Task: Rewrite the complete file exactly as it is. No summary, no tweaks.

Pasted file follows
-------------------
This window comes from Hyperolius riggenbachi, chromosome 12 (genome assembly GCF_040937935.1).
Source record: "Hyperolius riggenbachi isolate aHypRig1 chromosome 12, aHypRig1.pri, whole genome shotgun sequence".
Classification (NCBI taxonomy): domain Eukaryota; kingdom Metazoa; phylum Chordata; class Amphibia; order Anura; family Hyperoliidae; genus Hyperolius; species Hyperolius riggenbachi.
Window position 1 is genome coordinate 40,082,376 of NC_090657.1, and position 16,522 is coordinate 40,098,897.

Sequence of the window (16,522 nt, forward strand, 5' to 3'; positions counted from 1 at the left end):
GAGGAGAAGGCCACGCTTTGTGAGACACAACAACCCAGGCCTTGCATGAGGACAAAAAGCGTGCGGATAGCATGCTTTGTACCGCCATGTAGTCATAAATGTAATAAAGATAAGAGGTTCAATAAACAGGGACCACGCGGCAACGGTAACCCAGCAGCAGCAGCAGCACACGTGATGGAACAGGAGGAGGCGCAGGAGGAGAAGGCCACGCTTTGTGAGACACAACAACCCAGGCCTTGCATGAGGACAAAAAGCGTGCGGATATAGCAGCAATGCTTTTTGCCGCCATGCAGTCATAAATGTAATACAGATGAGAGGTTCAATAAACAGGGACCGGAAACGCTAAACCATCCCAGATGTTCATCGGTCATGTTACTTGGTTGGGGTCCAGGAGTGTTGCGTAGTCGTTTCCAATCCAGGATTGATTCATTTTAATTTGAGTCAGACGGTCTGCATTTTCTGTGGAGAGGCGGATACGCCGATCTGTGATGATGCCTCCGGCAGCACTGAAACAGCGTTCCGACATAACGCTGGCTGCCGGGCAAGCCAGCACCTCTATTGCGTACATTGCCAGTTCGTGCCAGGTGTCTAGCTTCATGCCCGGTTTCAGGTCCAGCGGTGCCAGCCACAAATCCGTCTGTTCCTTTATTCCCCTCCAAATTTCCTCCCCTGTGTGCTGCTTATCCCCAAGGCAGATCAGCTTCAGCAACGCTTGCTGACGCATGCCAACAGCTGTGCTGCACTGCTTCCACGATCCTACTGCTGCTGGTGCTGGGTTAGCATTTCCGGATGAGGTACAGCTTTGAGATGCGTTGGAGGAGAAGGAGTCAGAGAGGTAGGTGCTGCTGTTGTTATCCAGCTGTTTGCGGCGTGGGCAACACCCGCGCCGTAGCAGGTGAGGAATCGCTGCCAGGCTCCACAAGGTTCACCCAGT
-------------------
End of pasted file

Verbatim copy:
This window comes from Hyperolius riggenbachi, chromosome 12 (genome assembly GCF_040937935.1).
Source record: "Hyperolius riggenbachi isolate aHypRig1 chromosome 12, aHypRig1.pri, whole genome shotgun sequence".
Classification (NCBI taxonomy): domain Eukaryota; kingdom Metazoa; phylum Chordata; class Amphibia; order Anura; family Hyperoliidae; genus Hyperolius; species Hyperolius riggenbachi.
Window position 1 is genome coordinate 40,082,376 of NC_090657.1, and position 16,522 is coordinate 40,098,897.

Sequence of the window (16,522 nt, forward strand, 5' to 3'; positions counted from 1 at the left end):
GAGGAGAAGGCCACGCTTTGTGAGACACAACAACCCAGGCCTTGCATGAGGACAAAAAGCGTGCGGATAGCATGCTTTGTACCGCCATGTAGTCATAAATGTAATAAAGATAAGAGGTTCAATAAACAGGGACCACGCGGCAACGGTAACCCAGCAGCAGCAGCAGCACACGTGATGGAACAGGAGGAGGCGCAGGAGGAGAAGGCCACGCTTTGTGAGACACAACAACCCAGGCCTTGCATGAGGACAAAAAGCGTGCGGATATAGCAGCAATGCTTTTTGCCGCCATGCAGTCATAAATGTAATACAGATGAGAGGTTCAATAAACAGGGACCGGAAACGCTAAACCATCCCAGATGTTCATCGGTCATGTTACTTGGTTGGGGTCCAGGAGTGTTGCGTAGTCGTTTCCAATCCAGGATTGATTCATTTTAATTTGAGTCAGACGGTCTGCATTTTCTGTGGAGAGGCGGATACGCCGATCTGTGATGATGCCTCCGGCAGCACTGAAACAGCGTTCCGACATAACGCTGGCTGCCGGGCAAGCCAGCACCTCTATTGCGTACATTGCCAGTTCGTGCCAGGTGTCTAGCTTCATGCCCGGTTTCAGGTCCAGCGGTGCCAGCCACAAATCCGTCTGTTCCTTTATTCCCCTCCAAATTTCCTCCCCTGTGTGCTGCTTATCCCCAAGGCAGATCAGCTTCAGCAACGCTTGCTGACGCATGCCAACAGCTGTGCTGCACTGCTTCCACGATCCTACTGCTGCTGGTGCTGGGTTAGCATTTCCGGATGAGGTACAGCTTTGAGATGCGTTGGAGGAGAAGGAGTCAGAGAGGTAGGTGCTGCTGTTGTTATCCAGCTGTTTGCGGCGTGGGCAACACCCGCGCCGTAGCAGGTGAGGAATCGCTGCCAGGCTCCACAAGGTTCACCCAGT